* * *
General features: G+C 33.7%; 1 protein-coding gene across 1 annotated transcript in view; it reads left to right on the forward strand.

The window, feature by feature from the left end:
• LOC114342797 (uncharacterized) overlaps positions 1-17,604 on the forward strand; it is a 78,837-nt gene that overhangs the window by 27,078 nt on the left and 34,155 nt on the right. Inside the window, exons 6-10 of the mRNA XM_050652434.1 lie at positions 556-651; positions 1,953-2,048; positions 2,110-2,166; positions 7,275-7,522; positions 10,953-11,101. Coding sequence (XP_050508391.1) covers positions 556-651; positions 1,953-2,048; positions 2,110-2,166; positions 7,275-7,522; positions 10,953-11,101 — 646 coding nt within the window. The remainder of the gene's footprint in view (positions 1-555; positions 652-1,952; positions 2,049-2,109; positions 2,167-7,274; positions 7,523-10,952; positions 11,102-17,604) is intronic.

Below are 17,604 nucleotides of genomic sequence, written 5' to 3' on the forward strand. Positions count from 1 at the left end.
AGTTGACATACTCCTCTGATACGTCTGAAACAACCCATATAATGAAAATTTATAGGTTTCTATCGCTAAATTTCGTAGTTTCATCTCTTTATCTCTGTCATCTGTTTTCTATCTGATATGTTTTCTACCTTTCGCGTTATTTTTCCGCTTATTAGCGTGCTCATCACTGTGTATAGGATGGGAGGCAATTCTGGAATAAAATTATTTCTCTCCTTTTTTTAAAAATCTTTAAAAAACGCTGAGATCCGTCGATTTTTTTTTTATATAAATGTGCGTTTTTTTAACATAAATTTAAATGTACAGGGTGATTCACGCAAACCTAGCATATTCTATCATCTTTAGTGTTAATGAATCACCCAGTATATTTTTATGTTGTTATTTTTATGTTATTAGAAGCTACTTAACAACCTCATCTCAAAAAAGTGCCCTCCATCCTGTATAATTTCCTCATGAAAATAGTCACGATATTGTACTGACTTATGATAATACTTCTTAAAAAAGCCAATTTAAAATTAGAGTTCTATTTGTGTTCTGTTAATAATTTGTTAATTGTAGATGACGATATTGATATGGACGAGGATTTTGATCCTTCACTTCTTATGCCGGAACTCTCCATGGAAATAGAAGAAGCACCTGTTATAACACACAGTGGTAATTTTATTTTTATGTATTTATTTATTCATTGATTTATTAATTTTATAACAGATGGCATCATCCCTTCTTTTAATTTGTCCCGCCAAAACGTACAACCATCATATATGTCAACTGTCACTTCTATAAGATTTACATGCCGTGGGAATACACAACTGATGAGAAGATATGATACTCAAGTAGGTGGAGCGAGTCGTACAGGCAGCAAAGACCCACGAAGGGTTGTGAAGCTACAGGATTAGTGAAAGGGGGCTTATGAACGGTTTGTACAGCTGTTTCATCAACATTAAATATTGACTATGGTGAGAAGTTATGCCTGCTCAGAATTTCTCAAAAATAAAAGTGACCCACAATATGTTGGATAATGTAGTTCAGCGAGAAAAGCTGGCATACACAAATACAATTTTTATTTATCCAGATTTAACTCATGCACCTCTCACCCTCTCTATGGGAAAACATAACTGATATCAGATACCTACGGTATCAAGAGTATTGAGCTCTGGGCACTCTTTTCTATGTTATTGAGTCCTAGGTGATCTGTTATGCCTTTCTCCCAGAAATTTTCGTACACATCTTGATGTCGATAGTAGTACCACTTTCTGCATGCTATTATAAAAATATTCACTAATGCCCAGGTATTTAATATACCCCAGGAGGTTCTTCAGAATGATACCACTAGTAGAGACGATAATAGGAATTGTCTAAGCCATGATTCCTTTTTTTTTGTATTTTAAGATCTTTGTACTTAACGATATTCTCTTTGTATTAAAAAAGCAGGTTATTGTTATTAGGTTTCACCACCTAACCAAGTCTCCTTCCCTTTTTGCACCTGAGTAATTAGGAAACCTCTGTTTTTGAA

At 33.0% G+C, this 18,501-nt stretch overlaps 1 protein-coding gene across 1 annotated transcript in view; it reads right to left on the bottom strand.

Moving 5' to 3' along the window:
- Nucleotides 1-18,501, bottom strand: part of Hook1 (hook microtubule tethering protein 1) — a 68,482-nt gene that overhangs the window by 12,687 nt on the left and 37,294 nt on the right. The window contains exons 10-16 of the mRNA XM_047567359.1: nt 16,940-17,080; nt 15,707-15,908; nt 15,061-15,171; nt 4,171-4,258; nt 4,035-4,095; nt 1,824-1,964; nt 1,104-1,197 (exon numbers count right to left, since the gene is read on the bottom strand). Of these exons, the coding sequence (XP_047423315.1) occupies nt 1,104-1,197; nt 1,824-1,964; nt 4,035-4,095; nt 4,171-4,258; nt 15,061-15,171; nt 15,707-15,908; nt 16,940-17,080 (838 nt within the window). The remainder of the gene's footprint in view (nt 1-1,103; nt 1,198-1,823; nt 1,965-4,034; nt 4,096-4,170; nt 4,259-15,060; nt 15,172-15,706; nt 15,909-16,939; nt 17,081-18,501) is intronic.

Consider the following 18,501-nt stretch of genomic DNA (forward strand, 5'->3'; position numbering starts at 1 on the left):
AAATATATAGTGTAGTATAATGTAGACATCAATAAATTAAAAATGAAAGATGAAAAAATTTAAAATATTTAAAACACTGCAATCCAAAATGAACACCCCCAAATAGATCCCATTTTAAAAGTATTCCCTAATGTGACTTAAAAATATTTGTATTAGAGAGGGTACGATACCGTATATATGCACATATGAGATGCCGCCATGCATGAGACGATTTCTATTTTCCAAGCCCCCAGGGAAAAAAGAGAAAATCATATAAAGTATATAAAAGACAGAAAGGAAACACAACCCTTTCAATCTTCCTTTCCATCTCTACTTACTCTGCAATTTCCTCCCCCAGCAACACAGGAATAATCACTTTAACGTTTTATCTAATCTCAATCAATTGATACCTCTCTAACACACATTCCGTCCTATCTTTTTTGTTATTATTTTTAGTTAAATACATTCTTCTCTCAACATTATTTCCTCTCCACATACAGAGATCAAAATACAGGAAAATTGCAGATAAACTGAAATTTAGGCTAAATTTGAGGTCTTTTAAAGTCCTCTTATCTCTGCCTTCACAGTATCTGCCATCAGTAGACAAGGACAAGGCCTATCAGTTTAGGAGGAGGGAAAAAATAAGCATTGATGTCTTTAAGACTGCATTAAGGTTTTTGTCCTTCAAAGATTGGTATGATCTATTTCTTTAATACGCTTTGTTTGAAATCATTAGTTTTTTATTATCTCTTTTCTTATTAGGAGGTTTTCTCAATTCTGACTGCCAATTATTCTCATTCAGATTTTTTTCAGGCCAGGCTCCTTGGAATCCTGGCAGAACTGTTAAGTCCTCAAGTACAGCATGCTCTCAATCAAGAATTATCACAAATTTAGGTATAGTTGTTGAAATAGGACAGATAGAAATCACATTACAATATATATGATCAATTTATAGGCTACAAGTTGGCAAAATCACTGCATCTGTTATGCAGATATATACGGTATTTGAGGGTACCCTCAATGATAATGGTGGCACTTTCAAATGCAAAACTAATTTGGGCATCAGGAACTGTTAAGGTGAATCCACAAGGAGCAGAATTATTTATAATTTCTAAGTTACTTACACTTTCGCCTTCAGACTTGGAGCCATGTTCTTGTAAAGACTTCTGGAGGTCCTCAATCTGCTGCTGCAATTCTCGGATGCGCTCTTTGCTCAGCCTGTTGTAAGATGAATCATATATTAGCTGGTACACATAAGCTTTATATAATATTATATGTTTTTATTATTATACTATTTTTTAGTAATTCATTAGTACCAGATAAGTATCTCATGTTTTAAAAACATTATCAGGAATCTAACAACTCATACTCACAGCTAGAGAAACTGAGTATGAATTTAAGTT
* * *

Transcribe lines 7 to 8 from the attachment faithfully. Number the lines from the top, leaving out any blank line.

Moving 5' to 3' along the window:
- Nucleotides 1-18,501, bottom strand: part of Hook1 (hook microtubule tethering protein 1) — a 68,482-nt gene that overhangs the window by 12,687 nt on the left and 37,294 nt on the right. The window contains exons 10-16 of the mRNA XM_047567359.1: nt 16,940-17,080; nt 15,707-15,908; nt 15,061-15,171; nt 4,171-4,258; nt 4,035-4,095; nt 1,824-1,964; nt 1,104-1,197 (exon numbers count right to left, since the gene is read on the bottom strand). Of these exons, the coding sequence (XP_047423315.1) occupies nt 1,104-1,197; nt 1,824-1,964; nt 4,035-4,095; nt 4,171-4,258; nt 15,061-15,171; nt 15,707-15,908; nt 16,940-17,080 (838 nt within the window). The remainder of the gene's footprint in view (nt 1-1,103; nt 1,198-1,823; nt 1,965-4,034; nt 4,096-4,170; nt 4,259-15,060; nt 15,172-15,706; nt 15,909-16,939; nt 17,081-18,501) is intronic.